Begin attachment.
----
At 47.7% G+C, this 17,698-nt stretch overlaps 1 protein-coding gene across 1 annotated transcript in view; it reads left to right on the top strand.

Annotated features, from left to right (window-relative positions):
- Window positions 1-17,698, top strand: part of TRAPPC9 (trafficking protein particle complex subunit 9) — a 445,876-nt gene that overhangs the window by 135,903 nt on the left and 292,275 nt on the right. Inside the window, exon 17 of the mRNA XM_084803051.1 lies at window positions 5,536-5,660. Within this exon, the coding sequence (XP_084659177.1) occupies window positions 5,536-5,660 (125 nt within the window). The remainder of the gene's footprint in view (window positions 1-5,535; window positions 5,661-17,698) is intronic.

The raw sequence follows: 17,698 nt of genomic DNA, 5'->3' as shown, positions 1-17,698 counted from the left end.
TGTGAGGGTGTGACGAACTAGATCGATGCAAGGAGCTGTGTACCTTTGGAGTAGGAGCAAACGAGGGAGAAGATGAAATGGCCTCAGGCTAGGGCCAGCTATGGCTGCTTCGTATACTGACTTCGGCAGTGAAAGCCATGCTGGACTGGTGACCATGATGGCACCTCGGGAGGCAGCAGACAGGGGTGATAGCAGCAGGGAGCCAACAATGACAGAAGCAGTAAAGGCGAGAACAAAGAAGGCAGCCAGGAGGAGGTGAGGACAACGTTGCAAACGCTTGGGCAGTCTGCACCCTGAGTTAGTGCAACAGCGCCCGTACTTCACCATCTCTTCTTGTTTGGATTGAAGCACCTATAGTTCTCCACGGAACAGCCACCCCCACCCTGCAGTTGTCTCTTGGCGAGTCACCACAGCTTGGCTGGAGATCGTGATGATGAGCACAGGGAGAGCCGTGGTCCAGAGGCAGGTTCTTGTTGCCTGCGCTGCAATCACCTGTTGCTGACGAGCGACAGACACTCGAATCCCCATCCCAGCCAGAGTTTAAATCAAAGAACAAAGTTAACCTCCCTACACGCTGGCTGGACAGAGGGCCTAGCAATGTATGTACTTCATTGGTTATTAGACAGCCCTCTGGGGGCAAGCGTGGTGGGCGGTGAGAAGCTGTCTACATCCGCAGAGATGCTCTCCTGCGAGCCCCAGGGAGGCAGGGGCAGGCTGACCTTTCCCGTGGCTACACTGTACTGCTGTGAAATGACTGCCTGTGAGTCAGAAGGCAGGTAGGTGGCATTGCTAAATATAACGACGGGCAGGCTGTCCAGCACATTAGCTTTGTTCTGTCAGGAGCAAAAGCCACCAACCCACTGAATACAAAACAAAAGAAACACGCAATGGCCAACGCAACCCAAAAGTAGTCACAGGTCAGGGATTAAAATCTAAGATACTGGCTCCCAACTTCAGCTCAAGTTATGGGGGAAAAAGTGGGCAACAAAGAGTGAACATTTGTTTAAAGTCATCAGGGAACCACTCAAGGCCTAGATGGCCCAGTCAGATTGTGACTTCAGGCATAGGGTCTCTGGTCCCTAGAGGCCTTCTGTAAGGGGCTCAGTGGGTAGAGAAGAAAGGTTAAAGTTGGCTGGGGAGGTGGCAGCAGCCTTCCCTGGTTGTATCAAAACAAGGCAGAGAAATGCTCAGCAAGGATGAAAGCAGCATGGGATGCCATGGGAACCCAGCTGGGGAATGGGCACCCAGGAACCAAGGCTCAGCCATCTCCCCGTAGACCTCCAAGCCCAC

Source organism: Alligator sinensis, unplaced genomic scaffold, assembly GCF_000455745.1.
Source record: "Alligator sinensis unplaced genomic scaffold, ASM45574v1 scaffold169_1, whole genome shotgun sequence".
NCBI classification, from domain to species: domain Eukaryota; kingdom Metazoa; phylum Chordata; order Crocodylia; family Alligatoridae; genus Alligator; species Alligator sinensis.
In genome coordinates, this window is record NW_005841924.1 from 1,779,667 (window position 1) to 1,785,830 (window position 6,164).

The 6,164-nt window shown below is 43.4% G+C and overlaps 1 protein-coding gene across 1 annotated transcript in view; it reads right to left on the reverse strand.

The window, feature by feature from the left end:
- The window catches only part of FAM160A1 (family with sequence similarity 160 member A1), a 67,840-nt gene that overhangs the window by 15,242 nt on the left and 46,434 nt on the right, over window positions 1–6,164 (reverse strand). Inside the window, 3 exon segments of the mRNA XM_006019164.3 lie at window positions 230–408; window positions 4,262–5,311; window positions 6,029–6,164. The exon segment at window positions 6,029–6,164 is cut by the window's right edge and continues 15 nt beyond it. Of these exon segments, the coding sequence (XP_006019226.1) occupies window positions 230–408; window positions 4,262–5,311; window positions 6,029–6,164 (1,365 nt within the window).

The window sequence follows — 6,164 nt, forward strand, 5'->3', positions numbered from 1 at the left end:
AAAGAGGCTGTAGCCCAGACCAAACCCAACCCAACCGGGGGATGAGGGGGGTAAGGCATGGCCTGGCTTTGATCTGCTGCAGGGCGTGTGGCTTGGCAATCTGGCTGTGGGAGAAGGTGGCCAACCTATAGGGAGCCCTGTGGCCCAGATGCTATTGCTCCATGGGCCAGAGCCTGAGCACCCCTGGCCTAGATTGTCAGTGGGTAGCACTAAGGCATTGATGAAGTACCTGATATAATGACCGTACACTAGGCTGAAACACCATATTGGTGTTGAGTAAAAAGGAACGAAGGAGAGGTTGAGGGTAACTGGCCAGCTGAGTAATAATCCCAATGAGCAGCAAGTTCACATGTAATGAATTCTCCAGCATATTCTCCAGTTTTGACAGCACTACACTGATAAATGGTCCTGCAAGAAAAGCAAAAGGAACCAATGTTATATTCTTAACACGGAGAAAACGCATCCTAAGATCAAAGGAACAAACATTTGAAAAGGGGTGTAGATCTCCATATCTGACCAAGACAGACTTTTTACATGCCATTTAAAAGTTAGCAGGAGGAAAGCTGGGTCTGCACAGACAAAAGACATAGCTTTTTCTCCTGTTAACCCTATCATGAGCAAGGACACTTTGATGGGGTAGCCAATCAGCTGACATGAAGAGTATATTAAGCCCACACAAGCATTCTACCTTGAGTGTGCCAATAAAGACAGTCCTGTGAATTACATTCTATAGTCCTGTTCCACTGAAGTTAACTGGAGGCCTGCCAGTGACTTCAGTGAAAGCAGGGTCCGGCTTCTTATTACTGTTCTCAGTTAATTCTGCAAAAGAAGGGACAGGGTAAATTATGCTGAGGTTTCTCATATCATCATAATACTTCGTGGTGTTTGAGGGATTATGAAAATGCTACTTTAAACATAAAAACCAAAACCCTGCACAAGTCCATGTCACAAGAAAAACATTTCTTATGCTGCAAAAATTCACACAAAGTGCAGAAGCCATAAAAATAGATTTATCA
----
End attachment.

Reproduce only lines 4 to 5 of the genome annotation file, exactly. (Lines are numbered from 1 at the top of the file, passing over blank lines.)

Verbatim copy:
The raw sequence follows: 17,698 nt of genomic DNA, 5'->3' as shown, positions 1-17,698 counted from the left end.
TGTGAGGGTGTGACGAACTAGATCGATGCAAGGAGCTGTGTACCTTTGGAGTAGGAGCAAACGAGGGAGAAGATGAAATGGCCTCAGGCTAGGGCCAGCTATGGCTGCTTCGTATACTGACTTCGGCAGTGAAAGCCATGCTGGACTGGTGACCATGATGGCACCTCGGGAGGCAGCAGACAGGGGTGATAGCAGCAGGGAGCCAACAATGACAGAAGCAGTAAAGGCGAGAACAAAGAAGGCAGCCAGGAGGAGGTGAGGACAACGTTGCAAACGCTTGGGCAGTCTGCACCCTGAGTTAGTGCAACAGCGCCCGTACTTCACCATCTCTTCTTGTTTGGATTGAAGCACCTATAGTTCTCCACGGAACAGCCACCCCCACCCTGCAGTTGTCTCTTGGCGAGTCACCACAGCTTGGCTGGAGATCGTGATGATGAGCACAGGGAGAGCCGTGGTCCAGAGGCAGGTTCTTGTTGCCTGCGCTGCAATCACCTGTTGCTGACGAGCGACAGACACTCGAATCCCCATCCCAGCCAGAGTTTAAATCAAAGAACAAAGTTAACCTCCCTACACGCTGGCTGGACAGAGGGCCTAGCAATGTATGTACTTCATTGGTTATTAGACAGCCCTCTGGGGGCAAGCGTGGTGGGCGGTGAGAAGCTGTCTACATCCGCAGAGATGCTCTCCTGCGAGCCCCAGGGAGGCAGGGGCAGGCTGACCTTTCCCGTGGCTACACTGTACTGCTGTGAAATGACTGCCTGTGAGTCAGAAGGCAGGTAGGTGGCATTGCTAAATATAACGACGGGCAGGCTGTCCAGCACATTAGCTTTGTTCTGTCAGGAGCAAAAGCCACCAACCCACTGAATACAAAACAAAAGAAACACGCAATGGCCAACGCAACCCAAAAGTAGTCACAGGTCAGGGATTAAAATCTAAGATACTGGCTCCCAACTTCAGCTCAAGTTATGGGGGAAAAAGTGGGCAACAAAGAGTGAACATTTGTTTAAAGTCATCAGGGAACCACTCAAGGCCTAGATGGCCCAGTCAGATTGTGACTTCAGGCATAGGGTCTCTGGTCCCTAGAGGCCTTCTGTAAGGGGCTCAGTGGGTAGAGAAGAAAGGTTAAAGTTGGCTGGGGAGGTGGCAGCAGCCTTCCCTGGTTGTATCAAAACAAGGCAGAGAAATGCTCAGCAAGGATGAAAGCAGCATGGGATGCCATGGGAACCCAGCTGGGGAATGGGCACCCAGGAACCAAGGCTCAGCCATCTCCCCGTAGACCTCCAAGCCCAC